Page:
(pit-uh-RYE-uh-sis ROW-zee-uh) is a harmless skin
rash that is common in older kids and young adults.
More to Know
Pityriasis rosea usually starts with one large, slightly raised patch of scaly
skin on the chest, belly, back, or thighs. As the rash spreads, the original patch
(called a herald patch or "mother" patch) is joined by a number of smaller spots that
spread out across the torso.
In some cases, the spots spread to the arms and legs. These spots are sometimes
called "daughter" patches. They're generally oval and often form a pattern on the
back that resembles a Christmas tree. Both the "mother" and "daughter" patches can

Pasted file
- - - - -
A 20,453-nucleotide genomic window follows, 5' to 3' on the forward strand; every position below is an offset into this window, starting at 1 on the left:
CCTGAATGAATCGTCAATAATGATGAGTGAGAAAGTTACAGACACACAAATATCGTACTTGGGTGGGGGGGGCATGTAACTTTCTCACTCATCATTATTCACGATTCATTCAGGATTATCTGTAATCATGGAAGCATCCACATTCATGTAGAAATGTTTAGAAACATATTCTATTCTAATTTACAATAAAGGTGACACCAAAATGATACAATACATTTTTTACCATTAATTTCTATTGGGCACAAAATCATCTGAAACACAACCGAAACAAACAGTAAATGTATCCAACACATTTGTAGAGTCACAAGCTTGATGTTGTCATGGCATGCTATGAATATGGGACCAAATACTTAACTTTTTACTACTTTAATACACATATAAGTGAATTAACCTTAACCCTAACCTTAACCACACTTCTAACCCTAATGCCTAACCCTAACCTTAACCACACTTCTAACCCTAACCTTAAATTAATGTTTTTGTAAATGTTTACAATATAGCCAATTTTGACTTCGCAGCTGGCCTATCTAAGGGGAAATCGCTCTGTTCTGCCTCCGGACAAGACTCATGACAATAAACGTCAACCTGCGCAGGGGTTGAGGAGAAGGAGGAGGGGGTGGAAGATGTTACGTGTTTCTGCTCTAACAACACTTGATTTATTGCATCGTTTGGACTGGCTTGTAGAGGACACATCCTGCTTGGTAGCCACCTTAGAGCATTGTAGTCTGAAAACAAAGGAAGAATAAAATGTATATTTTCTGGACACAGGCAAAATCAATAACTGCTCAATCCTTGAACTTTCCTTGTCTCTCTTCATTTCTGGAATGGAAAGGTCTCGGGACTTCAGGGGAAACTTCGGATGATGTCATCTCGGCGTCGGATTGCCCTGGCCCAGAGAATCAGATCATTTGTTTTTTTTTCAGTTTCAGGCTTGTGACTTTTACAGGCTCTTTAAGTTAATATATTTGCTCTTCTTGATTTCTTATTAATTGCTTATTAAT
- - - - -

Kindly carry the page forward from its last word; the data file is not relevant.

be itchy and scaly, and the rash may sometimes be accompanied by flu-like symptoms.
Doctors aren't sure what causes pityriasis rosea, but it's not due to allergies,
bacteria, or fungi. Most cases of pityriasis rosea go away in 1 to 2 months without
When pityriasis rosea does require treatment, it's usually just to control the
itching. Over-the-counter itch creams, allergy syrups, oral antihistamines, and even
just getting a moderate amount of sunlight can help control itching and treat the
rash. However, hot baths and showers and getting overheated can make the itching worse.
Keep in Mind
Pityriasis rosea is harmless and is not contagious, and usually goes away on its
own. Still, it's important to get it checked out by a doctor to rule out other conditions.
All A to Z dictionary entries are regularly reviewed by KidsHealth medical